Bathing them together.
The newborn was placed in a little hammock in the water with the toddler sitting up on the other side of the baby tub. I would let the toddler use a washcloth and wash the baby’s feet and legs. Also, bathing them together makes overall bath time shorter and kids tend to love it.
Coordinating naps (when the newborn is a little older).
This worked great with my oldest two. Though it was impossible to get first and third naps to sync up with the older child, I was able to get the long nap for both kids to be at the same time usually. If this does not work, it is okay. It can be a time for more snuggles with the little one. Then one on one time with the toddler while the baby is napping. Both options have their pros and cons. Only your family can decide what works for you.
If you would like to learn about how everyday routines like those mentioned above can be used to support language and communication in the home.
Allocate quality time with the toddler siblings.
I also made sure to try and give the newborn some quality time with dad while I focused more attention on the older children. This did get more complicated when attention was no longer divided between two children, but three and then four. That said, connection has always been a priority in our home. We have done our best to cultivate it by watching movies together, playing games everyone can enjoy, and reading books.
No matter what, welcoming a new baby into the family is bound to come with some growing pains. Hopefully, with a few of the tips I have mentioned here, it will be a little smoother for your family. Also, one final tip – lots of patience. Patience for yourself, for your toddler, for your new baby, for your partner – patience all around. It can be a complicated time, but the transition will soon pass. Someday you may look back and barely remember what life was like with just one!
Family support for the transition of a new baby.
And of course, you can hire a postpartum doula to help support your family through the transition from one child to two (or more). With a doula’s constant support after giving birth, you will have another pair of hands and a person there to make sure mom is getting her needs met as the children’s needs multiply. Having a postpartum doula when you have already got a toddler is a blessing for many families. It smooths many of the most difficult/tricky parts of the day – the afternoon “witching hour” or bath time. Perhaps the mom has stitches or a healing c-section incision to contend with. Doulas make sure mom is getting rest, snacks, and staying hydrated, and the list goes on. If you thought doulas were just for birth or first-time moms – think again! Book a call with me now to find out more about how I can support your family!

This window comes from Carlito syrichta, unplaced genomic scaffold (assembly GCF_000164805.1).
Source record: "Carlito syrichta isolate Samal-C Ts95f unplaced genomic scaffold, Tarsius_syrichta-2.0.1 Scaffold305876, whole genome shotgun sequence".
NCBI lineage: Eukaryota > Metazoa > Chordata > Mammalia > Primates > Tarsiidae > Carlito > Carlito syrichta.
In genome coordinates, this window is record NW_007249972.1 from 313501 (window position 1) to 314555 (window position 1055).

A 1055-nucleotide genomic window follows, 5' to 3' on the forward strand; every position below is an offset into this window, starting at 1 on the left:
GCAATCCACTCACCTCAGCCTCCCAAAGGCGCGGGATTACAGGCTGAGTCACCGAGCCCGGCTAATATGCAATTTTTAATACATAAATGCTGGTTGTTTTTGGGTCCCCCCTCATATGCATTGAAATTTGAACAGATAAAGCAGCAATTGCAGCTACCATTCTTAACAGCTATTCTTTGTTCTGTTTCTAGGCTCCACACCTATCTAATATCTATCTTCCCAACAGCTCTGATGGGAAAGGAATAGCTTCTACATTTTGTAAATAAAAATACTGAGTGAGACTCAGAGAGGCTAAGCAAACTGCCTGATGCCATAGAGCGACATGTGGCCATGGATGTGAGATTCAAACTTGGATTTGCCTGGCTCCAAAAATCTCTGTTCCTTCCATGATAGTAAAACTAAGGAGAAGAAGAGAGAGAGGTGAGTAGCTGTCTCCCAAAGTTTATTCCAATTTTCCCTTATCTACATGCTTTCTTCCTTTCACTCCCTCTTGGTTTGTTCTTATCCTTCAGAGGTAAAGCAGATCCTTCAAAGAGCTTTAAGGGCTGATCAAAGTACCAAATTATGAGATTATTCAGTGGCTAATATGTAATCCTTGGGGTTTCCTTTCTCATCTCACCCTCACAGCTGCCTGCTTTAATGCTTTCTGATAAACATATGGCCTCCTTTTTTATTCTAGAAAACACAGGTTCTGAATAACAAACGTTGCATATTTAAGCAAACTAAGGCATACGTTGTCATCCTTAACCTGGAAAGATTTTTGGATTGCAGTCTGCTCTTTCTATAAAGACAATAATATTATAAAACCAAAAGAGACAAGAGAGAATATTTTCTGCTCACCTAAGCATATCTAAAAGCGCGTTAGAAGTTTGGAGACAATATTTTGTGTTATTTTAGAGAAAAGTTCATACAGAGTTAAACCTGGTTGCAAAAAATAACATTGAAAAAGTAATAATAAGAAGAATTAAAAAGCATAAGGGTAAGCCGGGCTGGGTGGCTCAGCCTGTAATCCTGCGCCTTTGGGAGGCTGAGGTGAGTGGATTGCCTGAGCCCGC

About the Author:
Madison is an American doula based in Madrid whose passion is supporting pregnant, birthing, and postpartum women. Madoula offers labor, birth, and postpartum care. Whatever kind of birth you would like to have, Madison provides information, resources, and support for your family’s unique decisions. Madison has lived in Madrid for more than 10 years and three of her four children were born here. She lived in Germany for two years which is where her second child was born. Personal experience taught her what having a baby abroad can be like and she is professionally equipped to support others through the transition into parenthood – whether it is the first, second, or sixth baby.